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A Storm is Brewing…

Intel recently revealed its most recent technological feat, the Rosepoint processor, which integrates Wi-Fi baseband and RF silicon into a dual-core Atom chip. By integrating more functions into the CPU, Intel will create better power efficiencies and make devices easier to design by cutting out the work of integrating two chips instead of just one. And while this processor is just a prototype at this point, it does paint an interesting picture of an upcoming clash between Qualcomm and Intel which may rival or exceed that of AMD vs. Intel.

With the upcoming Windows 8 supporting ARM processors, Android already supporting ARM and x86 processors, and Intel finally announcing design wins for its mobile processor Medfield, Qualcomm and Intel are increasingly entering each other’s traditional markets. With the introduction of Windows 8, ARM chips, and in particular Qualcomm’s S4, are likely to start appearing in traditional x86 markets like notebooks and netbooks. Conversely, with Intel now offering a more competitive mobile CPU and integrating features like Wi-Fi and other connectivity standards directly into the CPU, it is clearly making a big push to put their chips into mobile devices such as tablets and smartphones.

Aside from the upcoming clash, chips such as Qualcomm’s S4 and Intel’s Rosepoint represent a continuing trend of integrating more and more features into CPUs to increase power efficiency and lower overall costs for manufacturers. And while Qualcomm won’t be the only ARM player attempting to move into traditional x86 markets, they are in the best position to lead the charge. With smartphones, notebooks and tablet PCs accounting for the majority of the demand for Wi-Fi chipsets, as well as being key CPU markets, the stakes are high indeed.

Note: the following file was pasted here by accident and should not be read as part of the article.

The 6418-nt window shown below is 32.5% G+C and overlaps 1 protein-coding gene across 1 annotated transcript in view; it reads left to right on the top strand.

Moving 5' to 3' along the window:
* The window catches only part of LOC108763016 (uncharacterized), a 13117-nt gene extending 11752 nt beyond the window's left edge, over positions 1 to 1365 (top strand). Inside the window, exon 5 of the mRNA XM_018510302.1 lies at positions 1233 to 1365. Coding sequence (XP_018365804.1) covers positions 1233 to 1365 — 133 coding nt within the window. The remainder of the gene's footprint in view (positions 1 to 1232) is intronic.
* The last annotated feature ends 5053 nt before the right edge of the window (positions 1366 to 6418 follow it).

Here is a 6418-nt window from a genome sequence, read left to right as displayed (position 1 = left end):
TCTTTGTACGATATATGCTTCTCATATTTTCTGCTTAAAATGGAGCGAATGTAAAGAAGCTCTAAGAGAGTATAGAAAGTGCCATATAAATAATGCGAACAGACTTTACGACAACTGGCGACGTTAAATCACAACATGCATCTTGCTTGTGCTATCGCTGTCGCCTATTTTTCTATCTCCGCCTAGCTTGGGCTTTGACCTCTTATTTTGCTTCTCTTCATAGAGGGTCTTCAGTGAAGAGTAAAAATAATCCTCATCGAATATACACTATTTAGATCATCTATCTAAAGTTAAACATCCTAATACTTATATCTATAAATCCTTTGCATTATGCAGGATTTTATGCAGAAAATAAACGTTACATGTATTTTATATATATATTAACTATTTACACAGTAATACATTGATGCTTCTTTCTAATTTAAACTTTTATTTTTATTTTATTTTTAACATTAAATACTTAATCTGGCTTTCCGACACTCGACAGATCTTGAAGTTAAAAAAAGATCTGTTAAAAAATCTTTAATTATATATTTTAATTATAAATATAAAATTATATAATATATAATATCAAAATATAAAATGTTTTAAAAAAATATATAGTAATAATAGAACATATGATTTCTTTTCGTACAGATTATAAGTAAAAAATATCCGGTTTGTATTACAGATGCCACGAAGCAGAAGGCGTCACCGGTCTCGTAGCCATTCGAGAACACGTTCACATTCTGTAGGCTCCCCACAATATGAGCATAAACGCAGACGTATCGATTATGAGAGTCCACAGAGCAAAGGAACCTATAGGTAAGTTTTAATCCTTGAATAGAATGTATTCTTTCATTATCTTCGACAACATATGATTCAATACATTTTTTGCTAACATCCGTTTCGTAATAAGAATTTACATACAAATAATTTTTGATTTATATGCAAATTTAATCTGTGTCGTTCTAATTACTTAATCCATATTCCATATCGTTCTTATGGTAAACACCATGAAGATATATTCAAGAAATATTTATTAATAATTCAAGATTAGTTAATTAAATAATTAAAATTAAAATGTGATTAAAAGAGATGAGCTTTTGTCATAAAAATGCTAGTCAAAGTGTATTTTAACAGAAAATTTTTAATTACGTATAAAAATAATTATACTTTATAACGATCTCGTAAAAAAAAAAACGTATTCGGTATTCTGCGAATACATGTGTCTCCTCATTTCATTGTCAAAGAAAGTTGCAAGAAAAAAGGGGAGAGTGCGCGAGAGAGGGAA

• Ferroxian

    Now, if the hardware makers are moving toward integrating competitive features like those listed (And where does that leave SDR – Software Defined-Radios) and the software kingpins are making Desktop and Tablet OS’s (OSX Mountain Lion I think it is) that mimic so many of the mobile OS’s functionality, I can see a day, where my mobile Apps just slide right over to my desktop WIRELESSLY and without buying two different Apps or any licensing issues. THAT would be a, umm, ‘cloud’ of a different type that simply has to answer my storage needs seeing as it had gone so far as to answer my access-to-services needs by making wireless part of the hardware-purchase-mix no longer an after market or add-on cost. Now, I need all this new tech to be network agnostic and ready for 802.11ac WiFi and I will skip a couple of visits to MacDonalds each week…and Starbucks, and spend all that loose change on content and newer and sweeter devices. Oh, and I want BETTER services/content too..custom stuff, you dig? (Drop the top and custom plates, remote car starter and factory recalls done on the vehicle while it is in my driveway, etc, etc, etc…